Provisioning

Provisioning

One of the last steps you do before leaving the US on your sailboat is to provision.  Provisioning means you supply your boat with food, drink or the equipment you need for the journey.

In this case, we plan to be cruising on Mahi, our Taswell 43, in the Bahamas for about 5 months before returning to the US.  Not sure if we can fit that much food on board, but will bring enough food and drink to last a couple of months.  So, how do we organize our provisions on board?

Buying Provisions 

You start by writing down, or creating in an Excel spreadsheet, meals and items you consume on a regular basis.  Include food, drinks, cleaning supplies, health and beauty aids, and paper products such as Kleenex, toilet tissue, etc.    Over a period of time, keep adding to your list.

Where you buy depends on your location. The boat is currently in Fort Lauderdale, FL, so we have access to Costco, Publix, Trader Joe’s, and similar stores.   On some islands in remote locations, provisioning might mean waiting for the supply boat to bring fresh produce or goods.

topbunkWhere to Stow?

Fortunately, our sailboat is unique as it has an upper bunkbed in the forward cabin not found on any other Taswell 43. Cecil and MaryAnne, the original owners of our boat, shared that this was an option offered to them by their Taswell dealer in Texas back in 1992. The bunkbed set up has turned out to be a blessing as it provides lots of provisioning space. Room for twelve bins, to be exact. One bin holds some spare parts, one holds toys and games for Ethan, leaving 10 bins for organizing the food.

floorboardI am currently experimenting with organizing each bin by the week.  For instance, the first bin will hold all the Week 1 dinner items, and any leftover space will hold Week 1 cereal or snacks.  Next bin, week 2 dinners, etc.  Will let you know how this works out.

In addition, we use every nook and cranny to store food, including under the floor boards, under settee, and in all the cupboards.

We often use waterproof plastic small storage bins  (Lock & Lock or similar brand) to keep items stowed dry.  We also utilize double bagging with freezer ziplock bags, also to help in grouping some items.  This keeps moisture out of the food item, plus also any pests that may have migrated on board.

longlifemilkWe also have a vacuum packing system on Mahi, which we purchased at Costco.  I use this for storing dry items such as rice, flour, sugar, plus meats for the freezer.

Because we have a 4 year old on board, we have to store long-life milk in UHT containers.  This cupboard space has room for more containers, which is good because I just bought whole milk UHT today at Publix grocery store.

Reducing Packaging

To save on space, you remove any unnecessary chilibeforepackaging where you can.  This includes getting rid of cardboard boxes, and labels.  Not only does it save space, but cardboard is said to sometimes carry cockroach eggs and labels will disintegrate over time.

To give you a real life example, look at the before image of the Chili Kit.  I removed all the cardboard, placed them into the freezer quality ziplock bags, cut off the recipe, and reduced the amount of storage space required to stow this item.

chiliafter

Notice that in marking cans and ziplock bags, I use a sharpie permanent ink pen, and make sure to write the expire date as well.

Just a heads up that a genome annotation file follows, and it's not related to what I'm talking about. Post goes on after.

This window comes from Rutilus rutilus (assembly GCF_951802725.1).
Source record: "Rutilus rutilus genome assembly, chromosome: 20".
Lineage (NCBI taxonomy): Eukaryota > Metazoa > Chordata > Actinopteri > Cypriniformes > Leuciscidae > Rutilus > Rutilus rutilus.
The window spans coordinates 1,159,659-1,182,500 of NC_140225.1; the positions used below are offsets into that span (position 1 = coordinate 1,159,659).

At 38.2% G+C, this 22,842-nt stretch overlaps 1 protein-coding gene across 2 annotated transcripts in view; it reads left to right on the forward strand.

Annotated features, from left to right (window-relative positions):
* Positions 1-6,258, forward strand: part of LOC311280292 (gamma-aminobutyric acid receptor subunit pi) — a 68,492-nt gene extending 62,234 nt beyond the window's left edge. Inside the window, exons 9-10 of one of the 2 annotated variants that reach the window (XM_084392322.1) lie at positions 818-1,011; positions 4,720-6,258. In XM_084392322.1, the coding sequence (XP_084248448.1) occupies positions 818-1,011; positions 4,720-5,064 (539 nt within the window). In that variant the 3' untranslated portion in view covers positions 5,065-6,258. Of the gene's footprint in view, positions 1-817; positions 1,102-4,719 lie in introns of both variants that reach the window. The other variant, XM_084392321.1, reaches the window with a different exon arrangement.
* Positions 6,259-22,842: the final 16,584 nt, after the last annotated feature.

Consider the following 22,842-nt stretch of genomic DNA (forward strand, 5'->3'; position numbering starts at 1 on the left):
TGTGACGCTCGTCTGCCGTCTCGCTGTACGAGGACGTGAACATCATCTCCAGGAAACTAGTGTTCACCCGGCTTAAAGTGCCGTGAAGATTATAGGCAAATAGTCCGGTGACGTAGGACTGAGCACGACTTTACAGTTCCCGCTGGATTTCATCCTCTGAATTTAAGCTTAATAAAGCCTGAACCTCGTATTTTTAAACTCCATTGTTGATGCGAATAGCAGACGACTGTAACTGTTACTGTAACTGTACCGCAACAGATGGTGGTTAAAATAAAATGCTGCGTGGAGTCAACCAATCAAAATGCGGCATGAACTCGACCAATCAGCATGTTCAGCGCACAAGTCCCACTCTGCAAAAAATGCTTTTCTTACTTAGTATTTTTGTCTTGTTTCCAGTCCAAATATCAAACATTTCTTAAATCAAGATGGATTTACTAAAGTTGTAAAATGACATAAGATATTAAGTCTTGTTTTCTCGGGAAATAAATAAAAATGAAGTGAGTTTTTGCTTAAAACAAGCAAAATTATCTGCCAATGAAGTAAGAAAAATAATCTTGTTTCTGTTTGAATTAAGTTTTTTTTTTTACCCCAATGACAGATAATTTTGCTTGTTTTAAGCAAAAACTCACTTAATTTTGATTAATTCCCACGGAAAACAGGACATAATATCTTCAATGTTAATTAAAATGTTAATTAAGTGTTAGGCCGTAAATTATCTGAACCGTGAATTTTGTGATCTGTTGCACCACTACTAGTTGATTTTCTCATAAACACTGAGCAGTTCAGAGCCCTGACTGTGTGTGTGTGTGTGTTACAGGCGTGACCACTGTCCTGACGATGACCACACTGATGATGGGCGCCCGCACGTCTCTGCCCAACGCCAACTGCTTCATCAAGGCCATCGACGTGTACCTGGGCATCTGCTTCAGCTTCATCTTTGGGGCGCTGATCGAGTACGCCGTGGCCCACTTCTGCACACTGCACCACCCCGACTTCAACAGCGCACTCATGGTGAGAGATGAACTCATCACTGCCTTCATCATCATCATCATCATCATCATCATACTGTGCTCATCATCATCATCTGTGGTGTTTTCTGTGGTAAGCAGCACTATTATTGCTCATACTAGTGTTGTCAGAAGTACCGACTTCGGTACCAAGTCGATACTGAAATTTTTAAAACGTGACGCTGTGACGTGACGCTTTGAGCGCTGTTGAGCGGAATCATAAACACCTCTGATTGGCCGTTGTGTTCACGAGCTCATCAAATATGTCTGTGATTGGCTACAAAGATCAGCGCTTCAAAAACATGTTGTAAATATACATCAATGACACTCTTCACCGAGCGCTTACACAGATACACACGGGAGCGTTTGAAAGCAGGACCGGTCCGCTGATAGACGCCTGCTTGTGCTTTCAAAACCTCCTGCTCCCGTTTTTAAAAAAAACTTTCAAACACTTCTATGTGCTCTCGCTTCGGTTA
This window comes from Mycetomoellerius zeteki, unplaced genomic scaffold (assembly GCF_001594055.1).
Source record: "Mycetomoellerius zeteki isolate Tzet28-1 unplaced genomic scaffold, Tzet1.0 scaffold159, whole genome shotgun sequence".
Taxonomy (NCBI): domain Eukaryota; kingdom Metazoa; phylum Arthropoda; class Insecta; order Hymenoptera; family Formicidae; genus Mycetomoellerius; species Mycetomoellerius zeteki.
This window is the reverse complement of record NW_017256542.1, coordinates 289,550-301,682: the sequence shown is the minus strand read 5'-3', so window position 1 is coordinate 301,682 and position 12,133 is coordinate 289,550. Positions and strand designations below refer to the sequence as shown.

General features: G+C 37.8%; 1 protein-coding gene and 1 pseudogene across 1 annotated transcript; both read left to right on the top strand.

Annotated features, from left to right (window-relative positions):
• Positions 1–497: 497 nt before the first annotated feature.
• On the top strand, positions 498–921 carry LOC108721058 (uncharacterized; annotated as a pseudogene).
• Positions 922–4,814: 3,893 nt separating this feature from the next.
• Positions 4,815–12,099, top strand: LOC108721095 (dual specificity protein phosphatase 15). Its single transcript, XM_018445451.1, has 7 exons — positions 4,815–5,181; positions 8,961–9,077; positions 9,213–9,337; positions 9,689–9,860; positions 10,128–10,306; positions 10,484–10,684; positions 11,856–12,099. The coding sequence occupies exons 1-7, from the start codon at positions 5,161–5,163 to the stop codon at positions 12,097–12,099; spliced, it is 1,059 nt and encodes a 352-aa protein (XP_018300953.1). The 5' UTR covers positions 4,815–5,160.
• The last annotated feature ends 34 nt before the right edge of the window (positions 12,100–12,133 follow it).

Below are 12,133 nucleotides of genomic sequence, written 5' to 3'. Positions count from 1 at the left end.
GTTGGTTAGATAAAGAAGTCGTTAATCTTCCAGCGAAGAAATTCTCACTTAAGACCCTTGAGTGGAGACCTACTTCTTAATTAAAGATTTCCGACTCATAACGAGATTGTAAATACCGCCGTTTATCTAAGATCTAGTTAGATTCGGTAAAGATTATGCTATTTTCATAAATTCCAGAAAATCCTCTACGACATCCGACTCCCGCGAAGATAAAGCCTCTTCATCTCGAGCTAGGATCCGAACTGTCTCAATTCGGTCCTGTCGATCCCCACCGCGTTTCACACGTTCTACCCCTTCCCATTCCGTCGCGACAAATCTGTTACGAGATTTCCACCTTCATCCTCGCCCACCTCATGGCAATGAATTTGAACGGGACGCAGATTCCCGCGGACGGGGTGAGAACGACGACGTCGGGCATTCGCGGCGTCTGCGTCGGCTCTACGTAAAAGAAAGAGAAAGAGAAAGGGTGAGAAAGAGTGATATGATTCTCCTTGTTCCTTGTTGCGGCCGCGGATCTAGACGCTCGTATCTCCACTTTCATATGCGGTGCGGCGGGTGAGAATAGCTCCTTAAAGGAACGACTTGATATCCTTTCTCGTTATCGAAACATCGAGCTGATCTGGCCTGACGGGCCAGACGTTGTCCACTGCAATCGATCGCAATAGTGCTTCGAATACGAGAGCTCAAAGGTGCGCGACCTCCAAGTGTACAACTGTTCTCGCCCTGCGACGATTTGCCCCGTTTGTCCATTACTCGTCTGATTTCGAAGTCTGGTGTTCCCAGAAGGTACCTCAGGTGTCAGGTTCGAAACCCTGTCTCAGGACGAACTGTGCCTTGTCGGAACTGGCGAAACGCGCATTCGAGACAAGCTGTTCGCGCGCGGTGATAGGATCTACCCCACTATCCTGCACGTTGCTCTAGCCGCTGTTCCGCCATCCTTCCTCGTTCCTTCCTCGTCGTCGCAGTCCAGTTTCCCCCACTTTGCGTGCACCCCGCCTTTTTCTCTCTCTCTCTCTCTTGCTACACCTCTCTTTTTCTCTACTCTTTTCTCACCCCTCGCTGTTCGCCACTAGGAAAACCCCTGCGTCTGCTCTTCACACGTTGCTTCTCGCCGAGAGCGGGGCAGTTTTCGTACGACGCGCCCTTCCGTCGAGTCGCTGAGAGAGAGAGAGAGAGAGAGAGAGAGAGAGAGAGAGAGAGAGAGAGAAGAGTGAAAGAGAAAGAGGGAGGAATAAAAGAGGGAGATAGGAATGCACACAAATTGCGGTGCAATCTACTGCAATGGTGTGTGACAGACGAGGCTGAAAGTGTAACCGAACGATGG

Actually, when shopping for food, I will look for the product with the furthest expiration date.  This makes sense.

Other Tips:  Bring on board your own bags, including a wagon cart to haul it from boat to dingy.  Right now, we are fortunate in that we have our truck.

Keep in mind that buying the needed items,  hauling it from store to boat, reducing packaging and marking, then stowing away in place takes time.  If you are doing this for the first time, plan accordingly so time doesn’t run short.

Last Minute Items:  The day before we leave, we will buy all the perishables- fruit and vegetables, bread items, eggs, etc.  I will also be cooking for the first few nights aboard and planning for easy to make meals in case any crew feels queasy.

I hope this provides an overview on provisioning for all my non-sailing friends, or brand new cruisers.  Regards, Carla

 



11 thoughts on “Provisioning”

  • Excellent suggestions for anyone going on a long cruise!! Love the way you reduced the volume with the boxed items – makes sense for anyone with limited pantry space! Time for a book on cruising, from the first step to casting off and beyond! This would also make a great book for you to write as a fiction or nonfiction of your cruising!! Keep a good diary of everything!!!

  • You are so organized!! Amazing ~~ looks like you’ve thought of everything. Certainly the packing of the food is very space efficient. Smooth sailing ahead.

  • I am so enjoying following along on your adventure and want to thank you for sharing it with us. I wanted to pass along something that I learned from the woman who runs a food pantry in our community, which is approved by and affiliated with the San Antonio Food Bank (so I have to assume this is accurate information). Non perishable food is safe for two years plus nine months past the expiration date, according to her. I certainly will keep this in mind when I clean my pantry from now on–I hate thinking about all of the food I have wasted because I discarded it based on expiration date.
    Bambi

    • Hi Bambi, thank you for your helpful tip and comment! Coincidentally, Joe and I plan to volunteer at our local food bank once we stop cruising. So much need in communities. Thanks for following along our adventure!

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